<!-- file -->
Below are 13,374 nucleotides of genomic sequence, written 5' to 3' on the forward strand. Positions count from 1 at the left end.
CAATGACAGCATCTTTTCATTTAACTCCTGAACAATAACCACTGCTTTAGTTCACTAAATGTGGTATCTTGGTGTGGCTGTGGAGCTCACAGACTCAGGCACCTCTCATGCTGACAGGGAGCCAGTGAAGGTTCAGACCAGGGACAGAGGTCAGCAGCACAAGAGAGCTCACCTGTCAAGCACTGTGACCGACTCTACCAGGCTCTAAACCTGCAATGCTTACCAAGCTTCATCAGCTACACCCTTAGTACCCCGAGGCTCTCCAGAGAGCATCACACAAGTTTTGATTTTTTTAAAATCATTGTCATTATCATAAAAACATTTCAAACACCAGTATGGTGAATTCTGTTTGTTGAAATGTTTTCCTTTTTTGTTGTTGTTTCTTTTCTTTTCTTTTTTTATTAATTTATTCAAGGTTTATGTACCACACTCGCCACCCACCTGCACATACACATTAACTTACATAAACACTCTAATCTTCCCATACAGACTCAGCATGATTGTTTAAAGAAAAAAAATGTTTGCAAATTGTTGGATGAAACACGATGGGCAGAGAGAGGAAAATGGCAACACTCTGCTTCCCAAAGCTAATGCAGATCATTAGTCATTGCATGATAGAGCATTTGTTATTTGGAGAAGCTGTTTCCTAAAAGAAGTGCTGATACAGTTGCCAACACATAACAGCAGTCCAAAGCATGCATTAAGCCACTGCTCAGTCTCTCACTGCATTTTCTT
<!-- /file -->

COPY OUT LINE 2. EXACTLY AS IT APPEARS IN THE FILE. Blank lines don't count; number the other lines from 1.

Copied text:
CAATGACAGCATCTTTTCATTTAACTCCTGAACAATAACCACTGCTTTAGTTCACTAAATGTGGTATCTTGGTGTGGCTGTGGAGCTCACAGACTCAGGCACCTCTCATGCTGACAGGGAGCCAGTGAAGGTTCAGACCAGGGACAGAGGTCAGCAGCACAAGAGAGCTCACCTGTCAAGCACTGTGACCGACTCTACCAGGCTCTAAACCTGCAATGCTTACCAAGCTTCATCAGCTACACCCTTAGTACCCCGAGGCTCTCCAGAGAGCATCACACAAGTTTTGATTTTTTTAAAATCATTGTCATTATCATAAAAACATTTCAAACACCAGTATGGTGAATTCTGTTTGTTGAAATGTTTTCCTTTTTTGTTGTTGTTTCTTTTCTTTTCTTTTTTTATTAATTTATTCAAGGTTTATGTACCACACTCGCCACCCACCTGCACATACACATTAACTTACATAAACACTCTAATCTTCCCATACAGACTCAGCATGATTGTTTAAAGAAAAAAAATGTTTGCAAATTGTTGGATGAAACACGATGGGCAGAGAGAGGAAAATGGCAACACTCTGCTTCCCAAAGCTAATGCAGATCATTAGTCATTGCATGATAGAGCATTTGTTATTTGGAGAAGCTGTTTCCTAAAAGAAGTGCTGATACAGTTGCCAACACATAACAGCAGTCCAAAGCATGCATTAAGCCACTGCTCAGTCTCTCACTGCATTTTCTT